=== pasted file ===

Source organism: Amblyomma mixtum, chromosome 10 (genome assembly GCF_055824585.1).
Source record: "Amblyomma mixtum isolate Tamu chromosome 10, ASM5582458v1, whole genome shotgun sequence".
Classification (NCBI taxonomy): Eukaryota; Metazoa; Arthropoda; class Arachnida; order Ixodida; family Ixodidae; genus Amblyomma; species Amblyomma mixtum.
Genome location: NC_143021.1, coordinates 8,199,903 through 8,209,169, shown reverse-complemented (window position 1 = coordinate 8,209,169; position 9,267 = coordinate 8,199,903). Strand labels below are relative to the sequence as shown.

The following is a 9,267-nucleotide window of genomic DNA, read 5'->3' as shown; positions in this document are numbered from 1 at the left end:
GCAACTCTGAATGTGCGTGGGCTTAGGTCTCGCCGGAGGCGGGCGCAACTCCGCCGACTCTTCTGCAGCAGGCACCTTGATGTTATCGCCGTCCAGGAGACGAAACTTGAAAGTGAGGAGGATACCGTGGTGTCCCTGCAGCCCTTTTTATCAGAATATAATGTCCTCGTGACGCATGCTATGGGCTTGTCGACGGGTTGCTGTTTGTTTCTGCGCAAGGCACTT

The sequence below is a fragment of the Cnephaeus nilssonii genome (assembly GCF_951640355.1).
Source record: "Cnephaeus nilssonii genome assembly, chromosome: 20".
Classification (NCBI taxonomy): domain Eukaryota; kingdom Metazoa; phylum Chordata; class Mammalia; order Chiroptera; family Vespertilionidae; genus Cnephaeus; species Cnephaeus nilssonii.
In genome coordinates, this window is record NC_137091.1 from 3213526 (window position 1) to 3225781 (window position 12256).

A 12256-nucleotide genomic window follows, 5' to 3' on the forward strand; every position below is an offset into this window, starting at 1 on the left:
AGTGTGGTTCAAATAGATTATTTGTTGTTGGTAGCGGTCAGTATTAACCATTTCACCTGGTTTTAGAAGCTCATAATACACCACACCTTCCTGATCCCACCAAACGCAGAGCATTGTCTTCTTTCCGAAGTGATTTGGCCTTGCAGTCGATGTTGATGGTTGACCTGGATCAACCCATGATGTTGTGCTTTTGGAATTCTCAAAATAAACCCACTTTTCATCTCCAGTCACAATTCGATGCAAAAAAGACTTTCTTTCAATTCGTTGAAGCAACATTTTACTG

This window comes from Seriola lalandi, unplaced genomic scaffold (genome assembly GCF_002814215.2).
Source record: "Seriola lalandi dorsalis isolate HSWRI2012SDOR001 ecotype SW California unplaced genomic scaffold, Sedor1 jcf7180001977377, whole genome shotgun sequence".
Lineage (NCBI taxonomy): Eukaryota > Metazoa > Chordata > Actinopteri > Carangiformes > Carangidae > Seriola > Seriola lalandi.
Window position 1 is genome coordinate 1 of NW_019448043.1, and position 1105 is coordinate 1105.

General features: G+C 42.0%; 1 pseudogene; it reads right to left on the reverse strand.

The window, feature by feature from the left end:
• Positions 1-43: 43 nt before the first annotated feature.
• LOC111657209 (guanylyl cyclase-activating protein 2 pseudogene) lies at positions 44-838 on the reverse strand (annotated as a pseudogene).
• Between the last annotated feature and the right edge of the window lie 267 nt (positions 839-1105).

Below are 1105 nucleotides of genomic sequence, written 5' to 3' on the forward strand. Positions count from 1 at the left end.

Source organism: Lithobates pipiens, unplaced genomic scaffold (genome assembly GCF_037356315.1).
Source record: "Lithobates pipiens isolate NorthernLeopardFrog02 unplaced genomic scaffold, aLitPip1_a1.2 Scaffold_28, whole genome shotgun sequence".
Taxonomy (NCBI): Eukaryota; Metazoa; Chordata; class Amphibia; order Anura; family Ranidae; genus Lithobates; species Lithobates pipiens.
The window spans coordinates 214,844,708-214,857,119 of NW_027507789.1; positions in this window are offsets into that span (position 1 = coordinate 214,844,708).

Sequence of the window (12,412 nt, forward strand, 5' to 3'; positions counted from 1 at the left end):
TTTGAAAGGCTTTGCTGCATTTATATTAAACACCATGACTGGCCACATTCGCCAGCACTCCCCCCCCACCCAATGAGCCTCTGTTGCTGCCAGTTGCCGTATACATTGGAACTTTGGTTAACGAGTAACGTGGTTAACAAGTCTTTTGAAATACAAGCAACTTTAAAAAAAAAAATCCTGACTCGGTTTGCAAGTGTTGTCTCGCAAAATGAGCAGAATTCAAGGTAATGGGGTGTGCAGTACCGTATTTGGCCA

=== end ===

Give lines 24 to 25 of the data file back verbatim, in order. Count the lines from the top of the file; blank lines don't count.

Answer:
Source record: "Lithobates pipiens isolate NorthernLeopardFrog02 unplaced genomic scaffold, aLitPip1_a1.2 Scaffold_28, whole genome shotgun sequence".
Taxonomy (NCBI): Eukaryota; Metazoa; Chordata; class Amphibia; order Anura; family Ranidae; genus Lithobates; species Lithobates pipiens.